Chong, D., and Druckman, J.. 2007. “Framing Theory.” Annual Review of Political Science 10: 103–26.CrossRefGoogle Scholar
Cnudde, C. F., and McCrone, D. J.. 1966. “The Linkage between Constituency Attitudes and Congressional Voting Behavior: A Causal Model.” American Political Science Review 60 (1): 6672.CrossRefGoogle Scholar
Cole, S. R., and Frangakis, C. E.. 2009. “The Consistency Statement in Causal Inference: A Definition or Assumption?Epidemiology 20 (1): 35.CrossRefGoogle ScholarPubMed
Collier, D., Brady, H. E., and Seawright, J.. 2004. “Source of Leverage in Causal Inference: Toward an Alternative View of Methodology.” In Rethinking Social Inquiry:Diverse Tools, Shared Standards eds. Brady, H. and Collier, D., Berkeley, CA: Rowman and Littlefield.Google Scholar
Cox, G. W., and Katz, J. N.. 1996. “Why Did the Incumbency Advantage in U.S. House Elections Grow?American Journal of Political Science 40 (2): 478–97.CrossRefGoogle Scholar
Deaton, A. 2010a. “Instruments, Randomization, and Learning about Development.” Journal of Economic Literature 48 (2): 424–55.CrossRefGoogle Scholar
Deaton, A. 2010b. “Understanding the Mechanisms of Economic Development.” Journal of Economic Perspectives 24 (3): 316.CrossRefGoogle Scholar
Druckman, J. 2005. “Media Matter: How Newspapers and Television News Cover Campaigns and Influence Voters.” American Political Science Review 22: 463–81.Google Scholar
Erikson, R. S., and Palfrey, T. R.. 1998. “Campaign Spending and Incumbency: An Alternative Simultaneous Equations Approach.” Journal of Politics 60 (2): 355–73.CrossRefGoogle Scholar
Gadarian, S. K. 2010. “The Politics of Threat: How Terrorism News Shapes Foreign Policy Attitudes.” Journal of Politics 72 (2): 469–83.CrossRefGoogle Scholar
Gelman, A., and King, G.. 1990. “Estimating Incumbency Advantage without Bias.” American Journal of Political Science 34 (4): 1142–64.CrossRefGoogle Scholar
Gerber, A. 1998. “Estimating the Effect of Campaign Spending on Senate Election Outcomes Using Instrumental Variables.” American Political Science Review 92 (2): 401–11.CrossRefGoogle Scholar
Glynn, A. N. 2010. “The Product and Difference Fallacies for Indirect Effects.” Department of Government, Harvard University. Unpublished manuscript, Mimeo.Google Scholar
Green, D. P., Ha, S. E., and Bullock, J. G.. 2010. “Enough Already about Black Box Experiments: Studying Mediation Is More Difficult Than Most Scholars Suppose.” Annals of the American Academy of Political and Social Sciences 628 (1): 200–08.CrossRefGoogle Scholar
Gross, J. J., and Levenson, R. W.. 1995. “Eliciting Emotions Using Films.” Cognition and Emotion 9 (1): 87108.CrossRefGoogle Scholar
Haavelmo, T. 1943. “The Statistical Implications of a System of Simultaneous Equations.” Econometrica 11: 112.CrossRefGoogle Scholar
Heckman, J. J., and Smith, J. A.. 1995. “Assessing the Case for Social Experiments.” Journal of Economic Perspectives 9 (2): 85110.CrossRefGoogle Scholar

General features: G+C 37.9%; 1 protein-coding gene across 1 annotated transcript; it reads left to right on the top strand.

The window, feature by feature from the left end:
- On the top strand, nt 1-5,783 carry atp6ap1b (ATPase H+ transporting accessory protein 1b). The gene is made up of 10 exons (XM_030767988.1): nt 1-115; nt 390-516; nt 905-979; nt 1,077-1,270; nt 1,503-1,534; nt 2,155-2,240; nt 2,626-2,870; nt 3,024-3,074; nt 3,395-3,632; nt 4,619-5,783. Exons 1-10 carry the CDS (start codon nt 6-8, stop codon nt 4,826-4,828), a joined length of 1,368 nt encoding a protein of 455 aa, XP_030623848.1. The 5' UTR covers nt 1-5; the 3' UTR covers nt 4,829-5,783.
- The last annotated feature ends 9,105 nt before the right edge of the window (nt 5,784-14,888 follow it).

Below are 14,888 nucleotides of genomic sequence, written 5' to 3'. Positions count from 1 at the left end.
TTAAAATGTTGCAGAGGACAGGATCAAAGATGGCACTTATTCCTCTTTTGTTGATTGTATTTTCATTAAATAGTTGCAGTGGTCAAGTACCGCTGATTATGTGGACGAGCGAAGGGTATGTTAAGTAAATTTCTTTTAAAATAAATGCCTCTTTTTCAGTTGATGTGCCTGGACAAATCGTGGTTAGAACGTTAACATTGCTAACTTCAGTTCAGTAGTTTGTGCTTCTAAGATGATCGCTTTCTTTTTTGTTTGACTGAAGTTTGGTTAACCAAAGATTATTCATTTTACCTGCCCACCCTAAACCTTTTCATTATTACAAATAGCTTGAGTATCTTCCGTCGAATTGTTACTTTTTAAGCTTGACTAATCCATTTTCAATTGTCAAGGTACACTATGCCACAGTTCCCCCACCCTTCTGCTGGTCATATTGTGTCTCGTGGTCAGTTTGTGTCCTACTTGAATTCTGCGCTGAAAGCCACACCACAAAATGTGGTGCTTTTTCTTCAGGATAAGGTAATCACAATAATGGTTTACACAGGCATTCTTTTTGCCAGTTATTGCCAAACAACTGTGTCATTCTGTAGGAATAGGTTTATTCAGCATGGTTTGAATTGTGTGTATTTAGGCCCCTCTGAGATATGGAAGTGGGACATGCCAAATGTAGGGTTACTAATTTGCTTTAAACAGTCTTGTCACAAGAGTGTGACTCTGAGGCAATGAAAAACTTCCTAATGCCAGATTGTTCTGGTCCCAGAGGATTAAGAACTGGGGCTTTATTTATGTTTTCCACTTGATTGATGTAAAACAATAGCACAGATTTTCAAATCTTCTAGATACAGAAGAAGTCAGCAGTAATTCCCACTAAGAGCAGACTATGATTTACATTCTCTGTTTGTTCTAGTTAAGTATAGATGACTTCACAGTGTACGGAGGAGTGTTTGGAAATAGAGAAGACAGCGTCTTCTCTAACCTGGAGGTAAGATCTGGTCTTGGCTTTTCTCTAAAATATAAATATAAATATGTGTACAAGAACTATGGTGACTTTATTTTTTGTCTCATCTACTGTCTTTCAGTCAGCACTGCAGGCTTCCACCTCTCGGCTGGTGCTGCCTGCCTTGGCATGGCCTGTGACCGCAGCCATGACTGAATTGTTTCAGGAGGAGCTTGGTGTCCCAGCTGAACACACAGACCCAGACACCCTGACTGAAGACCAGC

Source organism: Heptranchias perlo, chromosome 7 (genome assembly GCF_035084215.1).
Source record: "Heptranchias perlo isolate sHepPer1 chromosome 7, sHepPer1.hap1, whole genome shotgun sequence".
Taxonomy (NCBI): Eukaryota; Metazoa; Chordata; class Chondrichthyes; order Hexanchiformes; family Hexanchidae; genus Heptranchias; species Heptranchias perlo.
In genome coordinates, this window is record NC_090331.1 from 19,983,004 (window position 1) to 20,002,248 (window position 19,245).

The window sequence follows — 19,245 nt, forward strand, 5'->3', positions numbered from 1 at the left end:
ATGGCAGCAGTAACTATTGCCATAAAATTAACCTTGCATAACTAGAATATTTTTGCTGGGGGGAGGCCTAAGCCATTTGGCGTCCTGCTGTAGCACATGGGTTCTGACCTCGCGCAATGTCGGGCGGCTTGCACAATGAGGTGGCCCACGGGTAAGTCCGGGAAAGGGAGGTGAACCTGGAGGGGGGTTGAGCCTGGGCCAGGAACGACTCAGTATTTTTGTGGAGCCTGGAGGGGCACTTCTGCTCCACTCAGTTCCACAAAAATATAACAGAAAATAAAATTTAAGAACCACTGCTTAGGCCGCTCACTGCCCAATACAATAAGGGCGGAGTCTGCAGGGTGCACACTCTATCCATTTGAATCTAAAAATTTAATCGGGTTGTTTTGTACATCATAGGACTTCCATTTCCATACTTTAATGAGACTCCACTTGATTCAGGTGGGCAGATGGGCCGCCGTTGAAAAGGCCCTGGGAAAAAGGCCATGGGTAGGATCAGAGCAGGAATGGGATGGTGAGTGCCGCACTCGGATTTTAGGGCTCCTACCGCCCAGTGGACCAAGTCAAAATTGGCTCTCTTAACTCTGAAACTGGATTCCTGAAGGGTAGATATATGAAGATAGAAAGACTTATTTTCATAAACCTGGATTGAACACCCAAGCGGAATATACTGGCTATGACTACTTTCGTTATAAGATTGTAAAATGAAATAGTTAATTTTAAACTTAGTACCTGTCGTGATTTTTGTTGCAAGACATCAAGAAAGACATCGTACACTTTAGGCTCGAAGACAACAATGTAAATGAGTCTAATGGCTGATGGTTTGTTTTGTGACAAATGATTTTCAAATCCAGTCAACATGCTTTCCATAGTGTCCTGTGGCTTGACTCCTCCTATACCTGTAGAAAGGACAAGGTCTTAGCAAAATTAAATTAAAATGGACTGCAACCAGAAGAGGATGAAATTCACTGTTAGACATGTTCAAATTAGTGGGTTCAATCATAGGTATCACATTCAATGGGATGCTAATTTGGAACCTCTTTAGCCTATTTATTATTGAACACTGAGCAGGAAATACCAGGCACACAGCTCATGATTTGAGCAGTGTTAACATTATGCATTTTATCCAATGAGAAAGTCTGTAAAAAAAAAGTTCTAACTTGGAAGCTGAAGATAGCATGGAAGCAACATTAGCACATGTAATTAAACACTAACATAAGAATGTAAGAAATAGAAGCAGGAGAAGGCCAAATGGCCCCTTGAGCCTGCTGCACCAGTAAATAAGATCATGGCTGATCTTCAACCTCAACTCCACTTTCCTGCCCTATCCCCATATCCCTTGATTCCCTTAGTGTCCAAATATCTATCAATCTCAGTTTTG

Hetherington, M. J. 2001. “Resurgent Mass Partisanship: The Role of Elite Polarization.” American Political Science Review 95 (3): 619–31.CrossRefGoogle Scholar
Ho, D. E., Imai, K., King, G., and Stuart, E. A.. 2007. “Matching as Nonparametric Preprocessing for Reducing Model Dependence in Parametric Causal Inference.” Political Analysis 15 (3): 199236.CrossRefGoogle Scholar
Holland, P. W. 1986. “Statistics and Causal Inference.” Journal of the American Statistical Association 81: 945–60.CrossRefGoogle Scholar
Holland, P. W. 1988. “Causal Inference, Path Analysis, and Recursive Structural Equations Models.” Sociological Methodology 18: 449–84.CrossRefGoogle Scholar
Horiuchi, Y., Imai, K., and Taniguchi, N.. 2007. “Designing and Analyzing Randomized Experiments: Application to a Japanese Election Survey Experiment.” American Journal of Political Science 51 (3): 669–87.CrossRefGoogle Scholar
Imai, K., Keele, L., and Tingley, D.. 2010. “A General Approach to Causal Mediation Analysis.” Psychological Methods 15 (4): 309–34.CrossRefGoogle ScholarPubMed
Imai, K., Keele, L., Tingley, D. and Yamamoto, T.. 2010. “Causal Mediation Analysis Using R”. In Advances in Social Science Research Using R, ed. Vinod, H. D., Lecture Notes in Statistics. Springer-verlag: New York, 129–54.CrossRefGoogle Scholar
Imai, K., Keele, L., Tingley, D., and Yamamoto, T.. 2011. “Replication Data for: Unpacking the Black Box of Causality: Learning about Causal Mechanisms from Experimental and Observational Studies.” The Dataverse Network. hdl:1902.1/16467 (accessed September 1, 2011).Google Scholar
Imai, K., Keele, L., and Yamamoto, T.. 2010. “Identification, Inference, and Sensitivity Analysis for Causal Mediation Effects.” Statistical Science 25 (1): 5171.CrossRefGoogle Scholar
Imai, K., King, G., and Stuart, E. A.. 2008. “Misunderstandings among Experimentalists and Observationalists about Causal Inference.” Journal of the Royal Statistical Society, Series A (Statistics in Society) 171 (2): 481502.CrossRefGoogle Scholar